Most of this guide is about the last of these, promotion, but it's important not to overlook the first three.
The challenge is this: to design a public engagement activity or event – a 'product' – that will achieve not only what you want but also what the public, or a particular section of it, wants. You can achieve a lot through a blend of common sense and informal consultation with colleagues, intermediary organisations and members of the public.
As well as designing an activity or event that people will want to be part of, you have to price it appropriately. This is of limited relevance here, since so much public engagement activity – especially the genuinely two-way variety – is free.
People have to be willing and able to get to and participate in your public engagement activity. For example, there is little value in doing everything at the University and expecting people to come to you. Consider whether it would be better to hold the event at an accessible off-campus venue. Timing is another key factor.
If all is well with the previous three Ps, your promotional task should be simple. By the same token, if something is seriously amiss with any or all of the first three Ps, even large amounts of clever promotion may not be enough to reach your desired audience.
Once you've identified your audience using our understanding audiences pages, you should think about your message. Here are some suggestions:
- Find the essence of your message and express it in one powerful 'headline' statement that can be unpacked later on in your letter/leaflet/press release; indicate the benefits to the audience of taking part
- Use a striking quote – from a speaker, a distinguished academic or someone who attended a previous event – to support your message
- Remember that you are communicating with non-specialists, so use plain English
- Remember that people lead busy lives and are bombarded with information, so they appreciate brevity
Once you have a good idea of who your audiences are and what your key messages to them are, you can do some targeted promotion by:
- Communicating directly with relevant organisations
- Making intelligent use of any mailing lists you or your communications and marketing colleagues have
- Sponsored promotion on social media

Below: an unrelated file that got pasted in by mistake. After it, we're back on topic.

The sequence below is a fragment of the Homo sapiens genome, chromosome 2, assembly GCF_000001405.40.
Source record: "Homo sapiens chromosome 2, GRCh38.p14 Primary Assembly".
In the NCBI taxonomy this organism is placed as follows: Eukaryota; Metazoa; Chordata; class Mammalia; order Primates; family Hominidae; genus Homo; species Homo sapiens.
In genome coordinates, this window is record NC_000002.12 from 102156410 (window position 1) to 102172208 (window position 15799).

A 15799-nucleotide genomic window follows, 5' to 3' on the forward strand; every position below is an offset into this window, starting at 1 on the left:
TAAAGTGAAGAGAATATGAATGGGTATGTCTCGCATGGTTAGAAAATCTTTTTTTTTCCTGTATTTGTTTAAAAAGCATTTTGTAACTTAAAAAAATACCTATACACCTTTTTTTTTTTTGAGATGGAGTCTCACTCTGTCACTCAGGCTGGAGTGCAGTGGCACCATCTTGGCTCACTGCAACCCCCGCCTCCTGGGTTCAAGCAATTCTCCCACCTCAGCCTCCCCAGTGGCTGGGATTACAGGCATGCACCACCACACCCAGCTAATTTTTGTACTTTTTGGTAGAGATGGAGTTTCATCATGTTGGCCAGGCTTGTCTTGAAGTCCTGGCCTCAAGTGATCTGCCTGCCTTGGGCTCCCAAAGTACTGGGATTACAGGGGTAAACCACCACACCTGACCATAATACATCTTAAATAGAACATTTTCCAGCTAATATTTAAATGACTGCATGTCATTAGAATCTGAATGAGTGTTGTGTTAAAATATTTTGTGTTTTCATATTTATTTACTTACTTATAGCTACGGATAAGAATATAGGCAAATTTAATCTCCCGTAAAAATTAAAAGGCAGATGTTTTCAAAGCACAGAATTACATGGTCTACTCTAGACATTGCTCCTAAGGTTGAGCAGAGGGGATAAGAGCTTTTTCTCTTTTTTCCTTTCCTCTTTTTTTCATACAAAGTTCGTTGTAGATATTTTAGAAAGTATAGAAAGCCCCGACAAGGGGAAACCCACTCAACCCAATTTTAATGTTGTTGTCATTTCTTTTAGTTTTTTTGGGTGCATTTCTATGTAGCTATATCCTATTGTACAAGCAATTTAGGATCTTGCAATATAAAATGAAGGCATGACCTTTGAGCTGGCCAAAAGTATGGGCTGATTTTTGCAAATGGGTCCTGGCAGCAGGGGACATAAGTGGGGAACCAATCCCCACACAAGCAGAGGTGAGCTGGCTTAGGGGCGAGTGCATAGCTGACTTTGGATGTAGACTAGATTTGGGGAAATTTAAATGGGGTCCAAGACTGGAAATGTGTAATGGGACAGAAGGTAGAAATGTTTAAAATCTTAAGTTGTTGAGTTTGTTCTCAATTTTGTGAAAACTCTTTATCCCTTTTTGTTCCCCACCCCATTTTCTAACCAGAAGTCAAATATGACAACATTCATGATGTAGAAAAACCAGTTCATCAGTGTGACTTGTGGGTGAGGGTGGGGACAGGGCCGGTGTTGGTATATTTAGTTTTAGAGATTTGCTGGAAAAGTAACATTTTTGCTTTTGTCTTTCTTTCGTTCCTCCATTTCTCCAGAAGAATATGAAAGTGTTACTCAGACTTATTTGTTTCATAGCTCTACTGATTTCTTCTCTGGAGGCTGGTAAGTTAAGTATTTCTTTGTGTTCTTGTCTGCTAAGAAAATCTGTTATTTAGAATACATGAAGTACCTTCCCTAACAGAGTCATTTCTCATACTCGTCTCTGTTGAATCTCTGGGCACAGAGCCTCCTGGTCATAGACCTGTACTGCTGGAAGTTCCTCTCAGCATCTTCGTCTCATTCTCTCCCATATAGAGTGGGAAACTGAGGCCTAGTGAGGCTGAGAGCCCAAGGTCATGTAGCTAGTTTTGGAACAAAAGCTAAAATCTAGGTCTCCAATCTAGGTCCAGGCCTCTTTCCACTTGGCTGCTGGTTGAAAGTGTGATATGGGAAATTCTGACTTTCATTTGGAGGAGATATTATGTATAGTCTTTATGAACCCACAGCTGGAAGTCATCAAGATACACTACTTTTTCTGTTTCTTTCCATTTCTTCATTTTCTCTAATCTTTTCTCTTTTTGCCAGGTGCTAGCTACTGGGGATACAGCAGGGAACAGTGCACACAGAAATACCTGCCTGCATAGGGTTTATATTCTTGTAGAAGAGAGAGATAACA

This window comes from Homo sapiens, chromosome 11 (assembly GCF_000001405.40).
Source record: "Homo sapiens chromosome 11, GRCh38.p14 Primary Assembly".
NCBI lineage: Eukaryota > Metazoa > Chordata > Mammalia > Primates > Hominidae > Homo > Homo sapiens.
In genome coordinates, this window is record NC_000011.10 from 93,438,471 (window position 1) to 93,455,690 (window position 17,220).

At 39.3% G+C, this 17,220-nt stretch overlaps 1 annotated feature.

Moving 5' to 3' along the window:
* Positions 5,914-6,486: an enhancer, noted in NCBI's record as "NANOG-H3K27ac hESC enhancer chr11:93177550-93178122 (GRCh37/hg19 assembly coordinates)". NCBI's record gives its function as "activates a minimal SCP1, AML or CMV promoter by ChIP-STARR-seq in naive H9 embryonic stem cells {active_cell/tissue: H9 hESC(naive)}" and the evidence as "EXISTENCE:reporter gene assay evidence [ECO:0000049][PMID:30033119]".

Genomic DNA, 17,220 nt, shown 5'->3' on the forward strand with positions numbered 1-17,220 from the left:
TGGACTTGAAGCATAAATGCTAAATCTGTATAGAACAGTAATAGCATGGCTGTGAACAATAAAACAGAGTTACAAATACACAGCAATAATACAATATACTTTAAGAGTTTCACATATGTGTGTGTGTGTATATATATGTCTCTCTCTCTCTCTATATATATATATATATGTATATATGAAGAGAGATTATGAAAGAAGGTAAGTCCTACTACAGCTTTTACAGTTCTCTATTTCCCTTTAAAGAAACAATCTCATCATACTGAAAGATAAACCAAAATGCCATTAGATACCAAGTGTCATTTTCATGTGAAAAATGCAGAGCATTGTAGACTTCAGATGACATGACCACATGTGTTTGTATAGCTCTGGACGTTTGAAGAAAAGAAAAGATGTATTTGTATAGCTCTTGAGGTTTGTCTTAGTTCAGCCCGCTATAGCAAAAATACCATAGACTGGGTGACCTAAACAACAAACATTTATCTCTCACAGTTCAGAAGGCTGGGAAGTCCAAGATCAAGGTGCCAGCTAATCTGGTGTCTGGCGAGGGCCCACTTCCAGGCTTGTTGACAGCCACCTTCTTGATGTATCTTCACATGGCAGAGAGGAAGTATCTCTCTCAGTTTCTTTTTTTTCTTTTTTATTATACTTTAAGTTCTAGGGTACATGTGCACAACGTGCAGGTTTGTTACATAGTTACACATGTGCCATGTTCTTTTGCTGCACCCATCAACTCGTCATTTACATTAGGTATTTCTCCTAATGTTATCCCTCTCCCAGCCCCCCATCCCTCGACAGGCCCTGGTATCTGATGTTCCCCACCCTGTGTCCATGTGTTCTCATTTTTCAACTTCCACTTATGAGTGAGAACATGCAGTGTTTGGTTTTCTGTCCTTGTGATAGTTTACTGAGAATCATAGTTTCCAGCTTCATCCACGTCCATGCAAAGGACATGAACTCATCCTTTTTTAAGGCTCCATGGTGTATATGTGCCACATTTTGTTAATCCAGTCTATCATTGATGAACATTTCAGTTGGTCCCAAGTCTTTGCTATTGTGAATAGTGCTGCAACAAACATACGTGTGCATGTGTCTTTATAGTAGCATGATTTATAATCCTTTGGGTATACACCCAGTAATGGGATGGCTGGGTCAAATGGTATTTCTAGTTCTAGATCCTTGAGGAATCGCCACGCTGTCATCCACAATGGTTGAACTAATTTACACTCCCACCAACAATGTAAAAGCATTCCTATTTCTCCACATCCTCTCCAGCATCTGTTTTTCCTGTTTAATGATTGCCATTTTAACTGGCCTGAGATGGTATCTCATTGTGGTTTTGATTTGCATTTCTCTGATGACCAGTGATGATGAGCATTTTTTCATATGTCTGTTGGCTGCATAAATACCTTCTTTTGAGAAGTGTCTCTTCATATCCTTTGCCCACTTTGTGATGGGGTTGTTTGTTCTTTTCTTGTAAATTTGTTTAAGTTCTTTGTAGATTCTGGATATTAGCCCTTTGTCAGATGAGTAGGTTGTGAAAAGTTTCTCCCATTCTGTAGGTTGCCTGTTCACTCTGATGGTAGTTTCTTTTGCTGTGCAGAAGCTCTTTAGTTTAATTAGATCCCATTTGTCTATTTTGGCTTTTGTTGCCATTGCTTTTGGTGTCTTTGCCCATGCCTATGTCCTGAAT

- Placing printed material in venues used by the target audience
- Advertising in appropriate specialist publications
- Taking your story to local radio or TV
As well as targeting people who have an affinity with your kind of event, you should pursue wider networks. This can bring on board people who are not in the 'committed' or 'likely to be interested' groups but who are 'open to persuasion'. This often requires a bit of thinking outside the box, drawing a map of all the key issues and topics your activity relates to, and then developing a list of networks and organisations that also have an interest in those topics.
Pulling it all together
The various ways in which you promote your public engagement event can work together and reinforce one another, creating a 'perfect storm' that generates excitement – and an audience. Over time, as more such events take place, the momentum will increase:
- Some people will become regulars
- You can tell them about future activities and they can join the mailing list
- They will communicate on your behalf through their networks
- Journalists will notice the head of steam that is building up and take more interest
Further promotional support
The best sources of help are people with whom you can speak face-to-face. Your institution's specialists in public engagement and events and the communications and marketing team should be your first ports of call. Public relations is quite different from public engagement, but people who work in these areas have interests in common:
- Public engagement events can be newsworthy and warrant attention from the press team
- Such activities can also be of interest to the web and digital media team
- These events can be a powerful means of building an institution's brand and reputation